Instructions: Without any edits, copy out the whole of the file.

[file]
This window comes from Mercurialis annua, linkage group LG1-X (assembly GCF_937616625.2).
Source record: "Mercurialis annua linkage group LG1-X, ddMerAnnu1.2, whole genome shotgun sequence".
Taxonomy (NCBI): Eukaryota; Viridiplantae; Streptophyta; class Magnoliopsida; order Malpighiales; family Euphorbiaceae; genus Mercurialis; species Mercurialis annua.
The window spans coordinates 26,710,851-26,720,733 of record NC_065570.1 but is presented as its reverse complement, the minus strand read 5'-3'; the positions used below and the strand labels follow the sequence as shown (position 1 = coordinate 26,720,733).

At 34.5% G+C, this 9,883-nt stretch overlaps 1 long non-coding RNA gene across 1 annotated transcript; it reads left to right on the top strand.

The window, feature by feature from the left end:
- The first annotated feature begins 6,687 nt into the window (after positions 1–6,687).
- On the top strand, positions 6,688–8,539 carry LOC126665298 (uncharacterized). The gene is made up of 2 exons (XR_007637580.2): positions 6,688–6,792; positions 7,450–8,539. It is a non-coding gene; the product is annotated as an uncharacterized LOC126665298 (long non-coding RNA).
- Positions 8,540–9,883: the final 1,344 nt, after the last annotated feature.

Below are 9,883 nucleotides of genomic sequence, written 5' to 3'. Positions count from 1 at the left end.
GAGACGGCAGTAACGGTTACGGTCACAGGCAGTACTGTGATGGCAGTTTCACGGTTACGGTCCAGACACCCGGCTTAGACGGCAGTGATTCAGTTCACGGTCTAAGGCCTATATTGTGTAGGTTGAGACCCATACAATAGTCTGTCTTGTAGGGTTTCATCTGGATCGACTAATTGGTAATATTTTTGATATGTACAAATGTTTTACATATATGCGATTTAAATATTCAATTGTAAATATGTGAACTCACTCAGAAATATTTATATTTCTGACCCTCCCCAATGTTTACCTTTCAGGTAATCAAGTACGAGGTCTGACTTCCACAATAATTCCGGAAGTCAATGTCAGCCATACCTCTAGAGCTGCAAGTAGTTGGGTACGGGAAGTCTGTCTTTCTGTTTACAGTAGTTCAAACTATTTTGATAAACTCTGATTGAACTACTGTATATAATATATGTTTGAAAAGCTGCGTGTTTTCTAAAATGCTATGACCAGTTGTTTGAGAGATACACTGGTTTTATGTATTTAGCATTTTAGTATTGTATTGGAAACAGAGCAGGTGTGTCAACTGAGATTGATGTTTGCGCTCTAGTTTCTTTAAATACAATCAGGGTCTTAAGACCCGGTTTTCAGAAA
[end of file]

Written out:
This window comes from Mercurialis annua, linkage group LG1-X (assembly GCF_937616625.2).
Source record: "Mercurialis annua linkage group LG1-X, ddMerAnnu1.2, whole genome shotgun sequence".
Taxonomy (NCBI): Eukaryota; Viridiplantae; Streptophyta; class Magnoliopsida; order Malpighiales; family Euphorbiaceae; genus Mercurialis; species Mercurialis annua.
The window spans coordinates 26,710,851-26,720,733 of record NC_065570.1 but is presented as its reverse complement, the minus strand read 5'-3'; the positions used below and the strand labels follow the sequence as shown (position 1 = coordinate 26,720,733).

At 34.5% G+C, this 9,883-nt stretch overlaps 1 long non-coding RNA gene across 1 annotated transcript; it reads left to right on the top strand.

The window, feature by feature from the left end:
- The first annotated feature begins 6,687 nt into the window (after positions 1–6,687).
- On the top strand, positions 6,688–8,539 carry LOC126665298 (uncharacterized). The gene is made up of 2 exons (XR_007637580.2): positions 6,688–6,792; positions 7,450–8,539. It is a non-coding gene; the product is annotated as an uncharacterized LOC126665298 (long non-coding RNA).
- Positions 8,540–9,883: the final 1,344 nt, after the last annotated feature.

Below are 9,883 nucleotides of genomic sequence, written 5' to 3'. Positions count from 1 at the left end.
GAGACGGCAGTAACGGTTACGGTCACAGGCAGTACTGTGATGGCAGTTTCACGGTTACGGTCCAGACACCCGGCTTAGACGGCAGTGATTCAGTTCACGGTCTAAGGCCTATATTGTGTAGGTTGAGACCCATACAATAGTCTGTCTTGTAGGGTTTCATCTGGATCGACTAATTGGTAATATTTTTGATATGTACAAATGTTTTACATATATGCGATTTAAATATTCAATTGTAAATATGTGAACTCACTCAGAAATATTTATATTTCTGACCCTCCCCAATGTTTACCTTTCAGGTAATCAAGTACGAGGTCTGACTTCCACAATAATTCCGGAAGTCAATGTCAGCCATACCTCTAGAGCTGCAAGTAGTTGGGTACGGGAAGTCTGTCTTTCTGTTTACAGTAGTTCAAACTATTTTGATAAACTCTGATTGAACTACTGTATATAATATATGTTTGAAAAGCTGCGTGTTTTCTAAAATGCTATGACCAGTTGTTTGAGAGATACACTGGTTTTATGTATTTAGCATTTTAGTATTGTATTGGAAACAGAGCAGGTGTGTCAACTGAGATTGATGTTTGCGCTCTAGTTTCTTTAAATACAATCAGGGTCTTAAGACCCGGTTTTCAGAAA